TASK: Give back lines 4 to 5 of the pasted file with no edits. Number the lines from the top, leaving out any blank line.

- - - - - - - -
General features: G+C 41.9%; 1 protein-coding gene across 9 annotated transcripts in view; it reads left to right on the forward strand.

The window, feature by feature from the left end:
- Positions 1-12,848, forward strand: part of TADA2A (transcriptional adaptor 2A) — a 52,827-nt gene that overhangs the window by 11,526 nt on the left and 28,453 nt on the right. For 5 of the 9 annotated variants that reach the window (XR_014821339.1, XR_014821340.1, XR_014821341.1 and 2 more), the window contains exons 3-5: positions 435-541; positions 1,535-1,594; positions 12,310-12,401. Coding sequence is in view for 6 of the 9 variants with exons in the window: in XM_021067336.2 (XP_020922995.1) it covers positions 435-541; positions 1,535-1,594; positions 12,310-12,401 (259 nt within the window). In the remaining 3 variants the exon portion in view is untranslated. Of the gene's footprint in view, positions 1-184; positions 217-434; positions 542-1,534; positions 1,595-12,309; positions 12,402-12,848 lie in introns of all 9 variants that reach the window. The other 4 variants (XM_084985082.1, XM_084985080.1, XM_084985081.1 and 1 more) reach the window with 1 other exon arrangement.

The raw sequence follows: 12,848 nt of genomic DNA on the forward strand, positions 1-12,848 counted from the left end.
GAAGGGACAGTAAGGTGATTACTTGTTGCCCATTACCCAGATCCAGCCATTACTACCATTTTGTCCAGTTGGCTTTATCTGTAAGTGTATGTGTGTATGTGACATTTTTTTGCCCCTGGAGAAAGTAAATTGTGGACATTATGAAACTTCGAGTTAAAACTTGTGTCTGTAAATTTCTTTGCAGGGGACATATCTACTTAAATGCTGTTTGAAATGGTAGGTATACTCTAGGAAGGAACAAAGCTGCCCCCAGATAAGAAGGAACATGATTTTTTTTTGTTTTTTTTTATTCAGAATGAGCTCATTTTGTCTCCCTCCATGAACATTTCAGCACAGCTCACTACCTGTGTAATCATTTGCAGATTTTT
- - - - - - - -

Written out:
The raw sequence follows: 12,848 nt of genomic DNA on the forward strand, positions 1-12,848 counted from the left end.
GAAGGGACAGTAAGGTGATTACTTGTTGCCCATTACCCAGATCCAGCCATTACTACCATTTTGTCCAGTTGGCTTTATCTGTAAGTGTATGTGTGTATGTGACATTTTTTTGCCCCTGGAGAAAGTAAATTGTGGACATTATGAAACTTCGAGTTAAAACTTGTGTCTGTAAATTTCTTTGCAGGGGACATATCTACTTAAATGCTGTTTGAAATGGTAGGTATACTCTAGGAAGGAACAAAGCTGCCCCCAGATAAGAAGGAACATGATTTTTTTTTGTTTTTTTTTATTCAGAATGAGCTCATTTTGTCTCCCTCCATGAACATTTCAGCACAGCTCACTACCTGTGTAATCATTTGCAGATTTTT